Despite some initial scepticism, students were fairly impressed with Bina48, and the prospects for robots in education look promising. “Before the class, they thought it might be too gimmicky or be entertainment. … They were blown away because she was able to answer questions and reply with nuance. The interesting part was that [the cadets] were taking notes,” adds Barry. However, as successful as the experiment was, it’s unlikely that Bina48 will ever become a fully tenured professor, at least not in a university setting. It had some trouble keeping up with the class and was slow to respond to students’ questions. That’s why futuristic humanoid robots like Bina48 would probably be a much better fit for countries with low literacy rates.
New Zealand unveiled the world’s first digital teacher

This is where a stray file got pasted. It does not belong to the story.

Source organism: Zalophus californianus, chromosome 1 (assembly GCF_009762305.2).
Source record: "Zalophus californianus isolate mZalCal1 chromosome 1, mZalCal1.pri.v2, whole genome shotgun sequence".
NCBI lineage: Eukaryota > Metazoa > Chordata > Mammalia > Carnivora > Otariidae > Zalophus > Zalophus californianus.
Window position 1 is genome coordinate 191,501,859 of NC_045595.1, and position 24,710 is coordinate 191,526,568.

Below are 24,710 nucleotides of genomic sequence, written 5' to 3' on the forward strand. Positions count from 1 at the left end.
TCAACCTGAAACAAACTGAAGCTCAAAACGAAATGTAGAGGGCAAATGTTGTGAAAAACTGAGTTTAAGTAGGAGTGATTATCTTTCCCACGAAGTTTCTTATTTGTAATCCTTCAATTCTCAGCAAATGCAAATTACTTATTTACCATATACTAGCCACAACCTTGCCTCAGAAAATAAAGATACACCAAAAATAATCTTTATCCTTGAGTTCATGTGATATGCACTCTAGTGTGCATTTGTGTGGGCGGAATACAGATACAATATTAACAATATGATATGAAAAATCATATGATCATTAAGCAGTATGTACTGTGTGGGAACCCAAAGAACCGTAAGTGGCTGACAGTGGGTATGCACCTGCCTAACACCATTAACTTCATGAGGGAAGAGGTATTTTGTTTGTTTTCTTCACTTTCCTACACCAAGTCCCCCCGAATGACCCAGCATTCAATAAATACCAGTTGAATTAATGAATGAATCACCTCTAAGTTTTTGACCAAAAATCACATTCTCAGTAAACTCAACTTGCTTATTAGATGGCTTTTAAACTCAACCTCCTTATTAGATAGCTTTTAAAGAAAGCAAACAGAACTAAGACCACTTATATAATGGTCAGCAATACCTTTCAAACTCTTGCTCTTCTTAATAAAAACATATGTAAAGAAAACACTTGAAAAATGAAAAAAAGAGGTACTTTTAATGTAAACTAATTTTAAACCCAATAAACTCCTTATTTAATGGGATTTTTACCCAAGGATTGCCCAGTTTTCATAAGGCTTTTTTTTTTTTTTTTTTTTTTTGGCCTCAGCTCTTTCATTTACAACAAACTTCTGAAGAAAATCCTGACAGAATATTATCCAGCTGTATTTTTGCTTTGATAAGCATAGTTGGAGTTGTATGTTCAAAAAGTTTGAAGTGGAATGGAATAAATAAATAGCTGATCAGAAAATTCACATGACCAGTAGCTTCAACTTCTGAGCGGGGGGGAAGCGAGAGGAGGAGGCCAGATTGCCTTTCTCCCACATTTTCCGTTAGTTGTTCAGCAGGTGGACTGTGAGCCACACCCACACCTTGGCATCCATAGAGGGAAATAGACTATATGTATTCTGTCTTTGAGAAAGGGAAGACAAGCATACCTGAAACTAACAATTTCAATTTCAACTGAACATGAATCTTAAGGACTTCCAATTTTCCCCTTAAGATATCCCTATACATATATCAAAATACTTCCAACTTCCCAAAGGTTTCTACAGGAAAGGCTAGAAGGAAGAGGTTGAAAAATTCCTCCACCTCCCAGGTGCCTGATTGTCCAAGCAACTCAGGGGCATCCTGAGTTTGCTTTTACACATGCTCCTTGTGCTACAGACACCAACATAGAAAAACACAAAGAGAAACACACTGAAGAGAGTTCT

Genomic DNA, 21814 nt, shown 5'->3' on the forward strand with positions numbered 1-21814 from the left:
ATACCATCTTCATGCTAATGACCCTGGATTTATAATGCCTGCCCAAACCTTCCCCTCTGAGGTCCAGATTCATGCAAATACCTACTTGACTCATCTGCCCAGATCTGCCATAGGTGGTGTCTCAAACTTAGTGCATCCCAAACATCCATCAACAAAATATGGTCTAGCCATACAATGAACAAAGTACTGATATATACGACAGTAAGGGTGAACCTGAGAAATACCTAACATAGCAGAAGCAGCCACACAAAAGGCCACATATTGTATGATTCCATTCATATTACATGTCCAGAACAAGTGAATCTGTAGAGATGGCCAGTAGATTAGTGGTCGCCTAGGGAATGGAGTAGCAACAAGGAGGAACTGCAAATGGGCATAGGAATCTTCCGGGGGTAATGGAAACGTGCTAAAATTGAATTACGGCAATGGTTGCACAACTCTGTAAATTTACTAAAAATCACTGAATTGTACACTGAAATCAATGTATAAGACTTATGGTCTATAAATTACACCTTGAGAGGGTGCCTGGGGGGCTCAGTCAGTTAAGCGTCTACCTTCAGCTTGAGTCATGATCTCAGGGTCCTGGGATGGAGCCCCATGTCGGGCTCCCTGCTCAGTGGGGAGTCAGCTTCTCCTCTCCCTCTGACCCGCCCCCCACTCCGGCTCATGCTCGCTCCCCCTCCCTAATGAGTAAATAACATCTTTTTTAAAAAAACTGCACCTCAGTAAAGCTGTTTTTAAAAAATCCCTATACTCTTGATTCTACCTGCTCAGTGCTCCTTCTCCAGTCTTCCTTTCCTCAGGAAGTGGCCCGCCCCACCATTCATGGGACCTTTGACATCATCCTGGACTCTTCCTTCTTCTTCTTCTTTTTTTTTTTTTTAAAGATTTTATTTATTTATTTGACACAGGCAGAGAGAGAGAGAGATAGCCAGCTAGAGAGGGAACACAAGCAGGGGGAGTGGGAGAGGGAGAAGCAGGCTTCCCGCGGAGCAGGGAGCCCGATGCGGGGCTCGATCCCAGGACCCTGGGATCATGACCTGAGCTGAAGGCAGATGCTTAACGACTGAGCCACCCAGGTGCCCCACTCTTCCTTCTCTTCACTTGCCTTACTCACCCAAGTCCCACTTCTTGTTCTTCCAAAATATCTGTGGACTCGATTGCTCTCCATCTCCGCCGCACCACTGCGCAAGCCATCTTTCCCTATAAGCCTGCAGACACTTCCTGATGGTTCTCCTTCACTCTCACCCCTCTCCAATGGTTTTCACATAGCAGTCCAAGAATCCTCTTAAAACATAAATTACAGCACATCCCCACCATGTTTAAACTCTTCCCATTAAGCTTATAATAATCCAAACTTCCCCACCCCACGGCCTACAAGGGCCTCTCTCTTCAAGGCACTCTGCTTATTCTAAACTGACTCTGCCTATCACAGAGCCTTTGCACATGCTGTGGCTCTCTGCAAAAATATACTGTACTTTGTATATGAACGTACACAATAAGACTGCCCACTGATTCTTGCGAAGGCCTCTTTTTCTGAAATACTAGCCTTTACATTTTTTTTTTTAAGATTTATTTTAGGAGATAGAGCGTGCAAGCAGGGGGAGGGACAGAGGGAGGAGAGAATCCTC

While it may still be too early for robot teachers, that doesn’t have to be the case for digital ones. New Zealand recently became the first country in the world to introduce a digital teacher into its primary school classrooms. Developed in collaboration between the Auckland energy company Vector and the country’s leading AI company Soul Machines, Will is an AI avatar that teaches children about the benefits of renewable energy. The avatar was created as a part of Vector’s ‘Be Sustainable with Energy’ education programme, which the company offers for free to primary schools in Auckland that are within its electricity network. Will can interact with students through their desktops, laptops, or mobile devices, and teach them about solar panels, wind turbines, and other forms of renewable energy, ask them questions to check what they’ve learned, and respond to their answers. It can even react to their body language.